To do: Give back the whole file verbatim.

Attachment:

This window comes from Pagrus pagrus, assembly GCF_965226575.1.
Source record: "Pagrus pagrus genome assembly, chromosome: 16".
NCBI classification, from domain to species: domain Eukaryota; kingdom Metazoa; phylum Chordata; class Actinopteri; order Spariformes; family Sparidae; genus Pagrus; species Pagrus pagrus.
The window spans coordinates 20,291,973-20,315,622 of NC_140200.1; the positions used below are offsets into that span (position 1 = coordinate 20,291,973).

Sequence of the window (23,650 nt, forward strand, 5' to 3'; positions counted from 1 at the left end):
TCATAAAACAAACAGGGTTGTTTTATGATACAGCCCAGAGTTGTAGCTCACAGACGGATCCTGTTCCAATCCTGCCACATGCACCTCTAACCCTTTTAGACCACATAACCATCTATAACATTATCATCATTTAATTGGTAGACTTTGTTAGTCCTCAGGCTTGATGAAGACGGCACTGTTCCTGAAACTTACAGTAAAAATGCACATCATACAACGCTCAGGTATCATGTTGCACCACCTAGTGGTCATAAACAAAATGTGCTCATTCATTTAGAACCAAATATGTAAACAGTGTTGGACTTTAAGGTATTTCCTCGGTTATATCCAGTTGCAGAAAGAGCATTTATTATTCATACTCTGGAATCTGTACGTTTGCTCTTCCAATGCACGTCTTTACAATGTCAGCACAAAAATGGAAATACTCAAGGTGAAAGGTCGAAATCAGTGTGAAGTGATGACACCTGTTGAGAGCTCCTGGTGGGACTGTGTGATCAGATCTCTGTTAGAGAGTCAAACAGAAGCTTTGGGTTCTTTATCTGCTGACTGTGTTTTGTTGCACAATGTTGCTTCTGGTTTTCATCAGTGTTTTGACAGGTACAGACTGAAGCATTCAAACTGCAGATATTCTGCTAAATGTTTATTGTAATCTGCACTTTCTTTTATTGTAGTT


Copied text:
This window comes from Pagrus pagrus, assembly GCF_965226575.1.
Source record: "Pagrus pagrus genome assembly, chromosome: 16".
NCBI classification, from domain to species: domain Eukaryota; kingdom Metazoa; phylum Chordata; class Actinopteri; order Spariformes; family Sparidae; genus Pagrus; species Pagrus pagrus.
The window spans coordinates 20,291,973-20,315,622 of NC_140200.1; the positions used below are offsets into that span (position 1 = coordinate 20,291,973).

Sequence of the window (23,650 nt, forward strand, 5' to 3'; positions counted from 1 at the left end):
TCATAAAACAAACAGGGTTGTTTTATGATACAGCCCAGAGTTGTAGCTCACAGACGGATCCTGTTCCAATCCTGCCACATGCACCTCTAACCCTTTTAGACCACATAACCATCTATAACATTATCATCATTTAATTGGTAGACTTTGTTAGTCCTCAGGCTTGATGAAGACGGCACTGTTCCTGAAACTTACAGTAAAAATGCACATCATACAACGCTCAGGTATCATGTTGCACCACCTAGTGGTCATAAACAAAATGTGCTCATTCATTTAGAACCAAATATGTAAACAGTGTTGGACTTTAAGGTATTTCCTCGGTTATATCCAGTTGCAGAAAGAGCATTTATTATTCATACTCTGGAATCTGTACGTTTGCTCTTCCAATGCACGTCTTTACAATGTCAGCACAAAAATGGAAATACTCAAGGTGAAAGGTCGAAATCAGTGTGAAGTGATGACACCTGTTGAGAGCTCCTGGTGGGACTGTGTGATCAGATCTCTGTTAGAGAGTCAAACAGAAGCTTTGGGTTCTTTATCTGCTGACTGTGTTTTGTTGCACAATGTTGCTTCTGGTTTTCATCAGTGTTTTGACAGGTACAGACTGAAGCATTCAAACTGCAGATATTCTGCTAAATGTTTATTGTAATCTGCACTTTCTTTTATTGTAGTT